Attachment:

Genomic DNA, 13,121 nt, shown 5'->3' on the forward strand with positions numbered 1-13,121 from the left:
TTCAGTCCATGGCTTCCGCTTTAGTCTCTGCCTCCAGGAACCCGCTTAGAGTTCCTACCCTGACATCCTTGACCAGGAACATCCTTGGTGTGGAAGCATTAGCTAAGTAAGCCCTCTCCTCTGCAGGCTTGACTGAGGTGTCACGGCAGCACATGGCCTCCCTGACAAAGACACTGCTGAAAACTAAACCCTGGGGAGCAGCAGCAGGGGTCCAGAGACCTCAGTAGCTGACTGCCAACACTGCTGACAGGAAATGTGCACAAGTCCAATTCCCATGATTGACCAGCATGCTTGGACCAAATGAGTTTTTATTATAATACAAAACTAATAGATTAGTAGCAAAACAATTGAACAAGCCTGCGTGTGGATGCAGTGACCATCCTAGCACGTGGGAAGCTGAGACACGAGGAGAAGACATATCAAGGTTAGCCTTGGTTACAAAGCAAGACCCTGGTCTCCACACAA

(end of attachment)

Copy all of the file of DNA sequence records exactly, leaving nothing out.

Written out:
Genomic DNA, 13,121 nt, shown 5'->3' on the forward strand with positions numbered 1-13,121 from the left:
TTCAGTCCATGGCTTCCGCTTTAGTCTCTGCCTCCAGGAACCCGCTTAGAGTTCCTACCCTGACATCCTTGACCAGGAACATCCTTGGTGTGGAAGCATTAGCTAAGTAAGCCCTCTCCTCTGCAGGCTTGACTGAGGTGTCACGGCAGCACATGGCCTCCCTGACAAAGACACTGCTGAAAACTAAACCCTGGGGAGCAGCAGCAGGGGTCCAGAGACCTCAGTAGCTGACTGCCAACACTGCTGACAGGAAATGTGCACAAGTCCAATTCCCATGATTGACCAGCATGCTTGGACCAAATGAGTTTTTATTATAATACAAAACTAATAGATTAGTAGCAAAACAATTGAACAAGCCTGCGTGTGGATGCAGTGACCATCCTAGCACGTGGGAAGCTGAGACACGAGGAGAAGACATATCAAGGTTAGCCTTGGTTACAAAGCAAGACCCTGGTCTCCACACAA